While Sub-Saharan Africa was home to many advanced cultures prior to the arrival of either the Arabs or the Europeans, they were for the most part pastoral in nature, and left little in the way of architecture in general, let alone military structures. One of the outstanding exceptions is the Great Zimbabwe Enclosure. This small walled city/royal residence was the capital of the Kingdom of Zimbabwe, one of the great Southern African realms of the Middle Ages. The Great Zimbabwe Enclosure is the largest masonry structure built in Sub-Saharan Africa prior to the Colonial era, making it one of the most historic ancient fortifications on the continent. Great Zimbabwe is a UNESCO World Heritage Site.
The Kingdom of Zimbabwe came into existence some time in the late 12th century. It was founded by migrants from the Kingdom of Mapungubwe who came to prospect the area’s rich gold deposits, which was in high demand by Arab traders along the Swahili Coast. The newly arrived workers brought with them construction techniques borrower from the Arabs, and began to establish permanent brick-built towns in the area, the first such towns in Sub-Saharan Africa.
As the population of the region, a number of smaller towns began to be consolidated under the rule of Zimbabwe, a small but growing inland realm. The original town of Zimbabwe may have been founded as early as 1100 AD, and the fortifications were almost certainly in existence within the next century. By the mid-13th century, the Kingdom of Zimbabwe was the largest and most powerful inland nation in southern Africa, and its capital of Great Zimbabwe the largest walled city south of Ethiopia. At its height the enclosure and the surrounding area likely boasted more than 10,000 inhabitants.
Sometime in the early- to mid-15th century, Prince Nyatsimba Mutota of Zimbabwe founded a new realm which would come to be known as the Kingdom of Mutapa. Established to support the growing salt trade around the time that the trade in gold was on the wane, the importance of Mutapa grew as Great Zimbabwe diminished. Sometime around 1450, Great Zimbabwe was abandoned by the royal court. It was later absorbed into a series of other kingdoms, but the importance of the site had faded for good.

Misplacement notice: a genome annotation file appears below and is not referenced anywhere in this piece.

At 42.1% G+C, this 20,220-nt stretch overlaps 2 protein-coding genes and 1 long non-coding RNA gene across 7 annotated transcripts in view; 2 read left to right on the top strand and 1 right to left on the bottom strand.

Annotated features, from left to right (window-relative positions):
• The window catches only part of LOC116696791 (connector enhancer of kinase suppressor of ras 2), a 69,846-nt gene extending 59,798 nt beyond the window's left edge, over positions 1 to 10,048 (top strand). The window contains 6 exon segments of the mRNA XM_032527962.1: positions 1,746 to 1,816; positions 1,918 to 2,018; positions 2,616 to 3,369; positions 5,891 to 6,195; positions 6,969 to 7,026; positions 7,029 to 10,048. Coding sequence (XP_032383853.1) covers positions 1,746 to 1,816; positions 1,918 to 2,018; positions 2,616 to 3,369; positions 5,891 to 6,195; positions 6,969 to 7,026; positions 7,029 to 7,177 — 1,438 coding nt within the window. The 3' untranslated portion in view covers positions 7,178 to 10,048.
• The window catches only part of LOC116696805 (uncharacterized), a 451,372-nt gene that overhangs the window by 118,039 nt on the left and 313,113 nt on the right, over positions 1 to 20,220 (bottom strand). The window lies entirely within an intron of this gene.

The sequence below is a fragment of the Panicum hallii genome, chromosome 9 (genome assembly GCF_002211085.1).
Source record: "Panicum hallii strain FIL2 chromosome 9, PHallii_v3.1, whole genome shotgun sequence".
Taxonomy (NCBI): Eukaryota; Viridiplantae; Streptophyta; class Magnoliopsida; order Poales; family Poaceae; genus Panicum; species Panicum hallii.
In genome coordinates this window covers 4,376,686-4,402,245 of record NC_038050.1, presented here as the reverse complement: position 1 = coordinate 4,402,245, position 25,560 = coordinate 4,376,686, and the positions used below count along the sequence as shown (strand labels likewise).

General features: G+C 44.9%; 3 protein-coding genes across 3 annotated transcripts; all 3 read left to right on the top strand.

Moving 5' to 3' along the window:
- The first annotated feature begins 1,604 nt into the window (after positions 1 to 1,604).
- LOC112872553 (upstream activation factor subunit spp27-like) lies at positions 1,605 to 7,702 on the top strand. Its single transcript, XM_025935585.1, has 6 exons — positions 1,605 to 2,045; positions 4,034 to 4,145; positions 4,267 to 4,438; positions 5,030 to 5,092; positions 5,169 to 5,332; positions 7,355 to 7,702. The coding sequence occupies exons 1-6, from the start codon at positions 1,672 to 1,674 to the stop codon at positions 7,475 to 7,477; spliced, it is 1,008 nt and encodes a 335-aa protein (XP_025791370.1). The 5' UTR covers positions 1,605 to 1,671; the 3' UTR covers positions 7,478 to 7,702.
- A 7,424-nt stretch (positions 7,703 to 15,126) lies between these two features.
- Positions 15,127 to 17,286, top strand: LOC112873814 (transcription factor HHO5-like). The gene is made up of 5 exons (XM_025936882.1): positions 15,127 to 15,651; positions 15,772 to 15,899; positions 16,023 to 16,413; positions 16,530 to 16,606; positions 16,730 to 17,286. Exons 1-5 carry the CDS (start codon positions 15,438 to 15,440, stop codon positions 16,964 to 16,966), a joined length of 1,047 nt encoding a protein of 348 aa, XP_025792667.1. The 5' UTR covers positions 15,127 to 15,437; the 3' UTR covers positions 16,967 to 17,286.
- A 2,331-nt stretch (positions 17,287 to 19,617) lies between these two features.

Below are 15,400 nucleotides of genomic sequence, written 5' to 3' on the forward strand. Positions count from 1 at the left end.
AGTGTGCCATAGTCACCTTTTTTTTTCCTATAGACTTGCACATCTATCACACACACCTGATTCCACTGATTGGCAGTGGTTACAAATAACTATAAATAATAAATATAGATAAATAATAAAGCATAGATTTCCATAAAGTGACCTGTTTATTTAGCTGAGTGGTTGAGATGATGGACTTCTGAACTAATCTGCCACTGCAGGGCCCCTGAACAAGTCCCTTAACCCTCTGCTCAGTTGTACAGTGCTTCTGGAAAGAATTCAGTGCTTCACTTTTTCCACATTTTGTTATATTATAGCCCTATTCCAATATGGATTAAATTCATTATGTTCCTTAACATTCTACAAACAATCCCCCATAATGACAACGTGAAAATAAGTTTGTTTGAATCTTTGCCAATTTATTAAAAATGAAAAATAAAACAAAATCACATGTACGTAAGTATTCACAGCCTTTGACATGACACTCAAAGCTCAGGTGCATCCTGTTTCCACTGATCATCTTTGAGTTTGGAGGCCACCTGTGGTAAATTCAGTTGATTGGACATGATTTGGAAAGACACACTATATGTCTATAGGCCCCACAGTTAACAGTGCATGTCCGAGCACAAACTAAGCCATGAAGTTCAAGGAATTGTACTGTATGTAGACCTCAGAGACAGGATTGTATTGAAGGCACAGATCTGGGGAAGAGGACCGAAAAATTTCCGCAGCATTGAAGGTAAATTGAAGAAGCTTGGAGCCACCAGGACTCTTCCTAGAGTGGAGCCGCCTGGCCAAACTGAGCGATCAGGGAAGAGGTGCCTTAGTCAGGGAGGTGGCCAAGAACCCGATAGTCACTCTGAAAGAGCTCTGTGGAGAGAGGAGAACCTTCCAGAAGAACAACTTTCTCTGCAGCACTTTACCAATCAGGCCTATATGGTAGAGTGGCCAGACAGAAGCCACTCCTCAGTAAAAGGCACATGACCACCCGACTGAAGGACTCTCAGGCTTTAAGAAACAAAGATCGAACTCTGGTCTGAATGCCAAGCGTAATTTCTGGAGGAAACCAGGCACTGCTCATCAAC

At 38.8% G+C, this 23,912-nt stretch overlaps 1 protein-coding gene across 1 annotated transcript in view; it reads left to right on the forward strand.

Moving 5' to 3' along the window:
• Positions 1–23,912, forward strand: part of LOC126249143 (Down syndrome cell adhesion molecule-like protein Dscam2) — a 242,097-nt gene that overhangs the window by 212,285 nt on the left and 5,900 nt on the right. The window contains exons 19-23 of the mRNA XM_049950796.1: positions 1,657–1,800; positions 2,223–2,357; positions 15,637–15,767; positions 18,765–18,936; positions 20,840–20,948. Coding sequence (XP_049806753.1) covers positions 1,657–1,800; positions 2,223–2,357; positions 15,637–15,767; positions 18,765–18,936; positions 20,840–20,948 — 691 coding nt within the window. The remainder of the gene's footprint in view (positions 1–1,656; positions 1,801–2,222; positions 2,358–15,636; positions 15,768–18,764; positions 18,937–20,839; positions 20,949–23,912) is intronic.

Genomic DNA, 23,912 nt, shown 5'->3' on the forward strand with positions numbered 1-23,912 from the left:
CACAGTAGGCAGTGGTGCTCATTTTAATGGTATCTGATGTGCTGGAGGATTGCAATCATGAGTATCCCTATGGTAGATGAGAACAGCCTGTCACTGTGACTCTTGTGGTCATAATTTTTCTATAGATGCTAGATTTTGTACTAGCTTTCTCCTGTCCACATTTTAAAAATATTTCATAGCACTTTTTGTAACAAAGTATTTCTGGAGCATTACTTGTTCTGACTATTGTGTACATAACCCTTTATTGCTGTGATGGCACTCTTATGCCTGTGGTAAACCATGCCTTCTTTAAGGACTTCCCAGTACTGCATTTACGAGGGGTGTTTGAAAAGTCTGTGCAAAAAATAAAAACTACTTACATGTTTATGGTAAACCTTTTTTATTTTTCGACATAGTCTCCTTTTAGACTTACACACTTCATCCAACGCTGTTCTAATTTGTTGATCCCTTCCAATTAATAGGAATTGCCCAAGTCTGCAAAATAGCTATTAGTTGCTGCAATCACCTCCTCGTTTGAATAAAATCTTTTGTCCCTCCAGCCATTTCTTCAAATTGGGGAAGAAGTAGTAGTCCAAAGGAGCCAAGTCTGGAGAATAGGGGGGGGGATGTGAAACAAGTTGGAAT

Amazingly the enclosure remained in good condition. Even more amazing is that, even with the local leaders gone, this excellent site was not kept in use. It was rediscovered by the Portuguese in the 1500s, and has been an archaeological curiosity ever since. Great Zimbabwe was heavily and carelessly excavated in the early 1900s. However, after independence, the site was embraced by the people of Zimbabwe as a symbol of native African culture, and the site was largely restored as a source of national pride. It is now one of the most popular archaeological sites in Sub-Saharan Africa.
Although not large by the standards of medieval Europe or the Middle East, the Great Zimbabwe Enclosure must have seemed absolutely immense to the local tribesmen who paid homage to its king. The main feature is the nearly perfectly circular outer wall which towers nearly forty feet in some places. Considering its age and the fact that it was not constructed with the use of mortar, it is a tribute to its builders that the wall is in as good shape as it is. A single opening in the wall allows entrance into the enclosure.
The interior once boasted an impressive royal residence, some ruins of which are still intact. Portions of the original wall are still standing, as is the enclosure’s tower. The tower, which was likely used as a lookout even though it barely reaches the height of the outer walls, may have also been used for astronomical purposes. Much of the site was ravaged in the early 20th century by archaeologists and treasure hunters. Many of the sites artifacts are now on display in the site museum.
The Great Zimbabwe Enclosure is located inside the Great Zimbabwe National Park, approximately 130 miles of Harare. The park is open daily from 6:00am-6:00pm (8:00am-4:30pm for the museum). Admission is $5.00. Web: www.greatzimbabweruins.com (official website).
As a surviving major, pre-colonial structure in Southern Africa, Great Zimbabwe is more or less unique. However, the Kingdom of Mapungubwe in what is now South Africa also had large stone fortified places, including the ruins of the Mapungubwe Hill Enclosure, a contemporary of Zimbabwe.